there are also some 2d frameworks for unity out there that look good and simple, though i can't say i've ever tried them out.

like i said before, unity is very good for scripting and prototyping in C#, probably the best one can ask for - especially as a designer. however, without tools like probuilder you'll be hard pressed to get 3d environments working in a manageable way. if you choose UDK you'd have to do the entire scripting in kismet, but the editor would be built in and everything would be workable out of the box. unity is completely barebone out of the box, by contrast.

Actually, I've got the 2D engine thing covered, Construct 2 is currently "collecting dust" on my harddrive. Probably wouldn't use a 3D engine like Unity for 2D unless I was making a 2.5D game.

I might need a reality check, my head is in the clouds. Better start simple before I go for the 3D "dream game". Too bad Construct doesn't support traditional programming to the same extent, at least Unity would let me exercise my C# outside a schooling environment.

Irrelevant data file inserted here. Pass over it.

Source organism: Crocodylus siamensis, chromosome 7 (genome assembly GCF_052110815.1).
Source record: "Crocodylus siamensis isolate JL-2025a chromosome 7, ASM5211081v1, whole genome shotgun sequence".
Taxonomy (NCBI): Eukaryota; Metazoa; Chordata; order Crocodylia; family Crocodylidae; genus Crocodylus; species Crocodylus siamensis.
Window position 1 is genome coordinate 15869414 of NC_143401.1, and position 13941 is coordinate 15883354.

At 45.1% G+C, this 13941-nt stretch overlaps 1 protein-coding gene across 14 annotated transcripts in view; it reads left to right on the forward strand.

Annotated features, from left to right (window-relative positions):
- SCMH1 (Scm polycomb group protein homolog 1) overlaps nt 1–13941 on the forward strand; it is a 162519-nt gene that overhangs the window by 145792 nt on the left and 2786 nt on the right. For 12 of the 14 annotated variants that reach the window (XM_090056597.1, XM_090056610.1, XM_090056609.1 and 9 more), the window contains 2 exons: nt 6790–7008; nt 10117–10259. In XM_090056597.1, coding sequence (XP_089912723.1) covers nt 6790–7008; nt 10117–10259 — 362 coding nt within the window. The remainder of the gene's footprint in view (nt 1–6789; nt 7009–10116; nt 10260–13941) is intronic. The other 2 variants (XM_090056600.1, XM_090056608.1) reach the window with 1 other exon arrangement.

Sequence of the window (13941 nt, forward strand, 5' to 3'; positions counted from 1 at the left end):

Sorry for the hijack :shifty:

Edited by Beefeater

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Edited my last post for clarity. I would work in 3D if I had the experience, but 2D is probably the wisest for now.

Thanks for the suggestions, I'll check them both out :)

@OP: I commend you for starting a game project at your age, god knows I could've been more productive a few years ago. Mind telling us more about the game you're working on? What's your role in the project?

Edited by Beefeater